This time of year we see a remarkable influx of muscle strains at our clinic as a result of everyone returning to the soccer fields, tennis courts, ball fields, and golf courses to enjoy the sports they love.
Sprains and strains can happen to the best of us, but remember there are definitely ways to significantly reduce the risk of sustaining a muscle strain or joint sprain.
Many of you would agree that in order to help reduce risk of straining a muscle when you return to your sport, that it is necessary to warm up prior to the game or practise. But are you sure your warm-up is effective and even safe for your muscles?
Yes, studies have shown that increasing joint range of motion by increasing muscle flexibility (by stretching) does reduce the risk of injury (Cross&Worrell, Hartig&Henderson). However, there are many different stretching methods, and some are more safe and effective in preventing injuries than others depending on how and when you perform them. For simplicity, we will discuss 2 stretching methods that most people are familiar with: dynamic and static. Dynamic stretching is when muscle action produces active movement to result in a stretch, such as with gradually deepening walking lunges or gradually increasing amplitude of arm circles. Static stretching is when muscle groups are placed in a lengthened position and then held for a prolonged period (30 seconds) where no movement occurs.
Studies have shown that dynamic stretching is preferred over static stretching prior to a sport or activity to improve performance and decrease risk of injury during performance. However, Static stretching is instrumental in increasing overall joint range of motion, therefore decreasing risk of injury, and is most safe and beneficial when performed when muscles are WARM, typically after the activity.
So, if you head straight out onto the field or court and start static stretching (as we find out so many active people do!) without properly warming up first, you are likely wasting your time and are NOT preventing a muscle strain at all! In fact, if you are stretching cold muscles, you are increasing your risk of straining the muscle even just while you are stretching.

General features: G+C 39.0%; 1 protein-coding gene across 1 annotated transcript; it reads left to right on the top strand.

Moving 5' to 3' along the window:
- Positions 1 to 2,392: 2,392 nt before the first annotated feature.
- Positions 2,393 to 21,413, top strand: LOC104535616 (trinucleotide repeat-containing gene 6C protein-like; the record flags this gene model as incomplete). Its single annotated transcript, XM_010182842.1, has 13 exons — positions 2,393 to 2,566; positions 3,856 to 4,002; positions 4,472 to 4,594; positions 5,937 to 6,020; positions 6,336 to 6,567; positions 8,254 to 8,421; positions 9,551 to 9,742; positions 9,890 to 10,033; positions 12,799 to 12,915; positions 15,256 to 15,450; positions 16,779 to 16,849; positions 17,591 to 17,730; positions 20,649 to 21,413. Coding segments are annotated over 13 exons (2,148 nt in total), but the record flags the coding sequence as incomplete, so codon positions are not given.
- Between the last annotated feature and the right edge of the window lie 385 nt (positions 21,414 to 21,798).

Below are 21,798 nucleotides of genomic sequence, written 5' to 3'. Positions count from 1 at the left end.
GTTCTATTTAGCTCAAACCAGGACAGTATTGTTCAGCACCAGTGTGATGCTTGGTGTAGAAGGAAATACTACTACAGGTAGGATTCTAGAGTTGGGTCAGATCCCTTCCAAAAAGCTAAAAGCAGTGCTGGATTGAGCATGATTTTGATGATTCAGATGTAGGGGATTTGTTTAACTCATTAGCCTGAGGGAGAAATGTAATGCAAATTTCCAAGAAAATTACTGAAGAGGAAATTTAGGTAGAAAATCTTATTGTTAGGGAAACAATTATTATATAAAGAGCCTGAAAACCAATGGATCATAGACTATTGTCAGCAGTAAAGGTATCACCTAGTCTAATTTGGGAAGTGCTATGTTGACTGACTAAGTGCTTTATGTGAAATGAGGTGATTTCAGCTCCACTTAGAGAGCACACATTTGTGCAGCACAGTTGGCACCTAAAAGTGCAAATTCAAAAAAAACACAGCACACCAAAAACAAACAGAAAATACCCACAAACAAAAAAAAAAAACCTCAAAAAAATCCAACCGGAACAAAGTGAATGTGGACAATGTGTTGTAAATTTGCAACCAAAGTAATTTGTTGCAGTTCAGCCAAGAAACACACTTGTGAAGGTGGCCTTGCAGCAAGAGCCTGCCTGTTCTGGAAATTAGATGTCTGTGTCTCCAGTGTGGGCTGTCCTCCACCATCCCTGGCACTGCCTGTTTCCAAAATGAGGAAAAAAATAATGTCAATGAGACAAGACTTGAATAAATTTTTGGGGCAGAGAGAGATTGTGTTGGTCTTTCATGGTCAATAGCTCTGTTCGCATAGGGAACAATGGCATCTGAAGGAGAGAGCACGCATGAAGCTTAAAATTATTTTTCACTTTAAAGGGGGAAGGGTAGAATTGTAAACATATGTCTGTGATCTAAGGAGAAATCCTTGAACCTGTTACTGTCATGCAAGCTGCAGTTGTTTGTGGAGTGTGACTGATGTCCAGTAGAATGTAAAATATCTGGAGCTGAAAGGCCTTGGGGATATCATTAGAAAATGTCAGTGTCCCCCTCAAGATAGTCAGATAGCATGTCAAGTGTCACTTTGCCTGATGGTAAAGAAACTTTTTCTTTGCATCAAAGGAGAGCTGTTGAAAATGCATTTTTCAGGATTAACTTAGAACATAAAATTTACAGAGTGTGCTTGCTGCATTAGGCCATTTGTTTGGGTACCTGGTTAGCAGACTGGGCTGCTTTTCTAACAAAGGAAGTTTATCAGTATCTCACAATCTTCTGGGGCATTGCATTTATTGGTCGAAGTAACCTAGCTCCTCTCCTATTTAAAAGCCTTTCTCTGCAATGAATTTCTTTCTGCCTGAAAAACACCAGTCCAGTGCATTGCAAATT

So, let’s look at what a healthy, safe, and effective pre-game or activity warm-up should look like:
Ensure your body is warm. Dynamically warm-up first by performing some movements that will slowly increase your heart rate, body temperature, and joint range of motion: brisk walking, deep walking lunges, jumping jacks, arm circles, sideways shuffle, skip, leaps, ‘high knees’, controlled leg swings/kicks, etc. Follow with a few sport specific drills, but start easy with low intensity, and ease into higher intensity and larger joint ranges of motion (ball throwing, soccer kicks, tennis drills, etc). Finally, choose some advanced sport-specific drills that will challenge your coordination, agility and balance. Once you are warm and have worked up a sweat, you could then perform a few prolonged static stretches to any muscle groups that you know are problem areas for you.
Then, it is essential to follow up with a post-game cool down regime. Many people skip this part, and it is JUST as important in preventing injuries as the dynamic warm-up, as this is what keeps your muscle lengths long enough to withstand the wide ranges of motion your joints will be taking you in next time you play! So, please perform your static stretches (at least 30 second holds) to all major muscle groups, particularly ones that are problem areas for you or are sport-specific, during your cool down. If you need some guidance as to which stretches (dynamic and static) may be most suitable for your body and your sport, please don’t hesitate to visit your physiotherapist. He or she may also include other stretching methods that may be beneficial for you.
Shelly Prosko is a Registered Physiotherapist, Yoga Therapist, and Pilates Instructor at Sun City Physiotherapy Winfield. She can be contacted at the Winfield clinic (250.766.2544) or by email at firstname.lastname@example.org.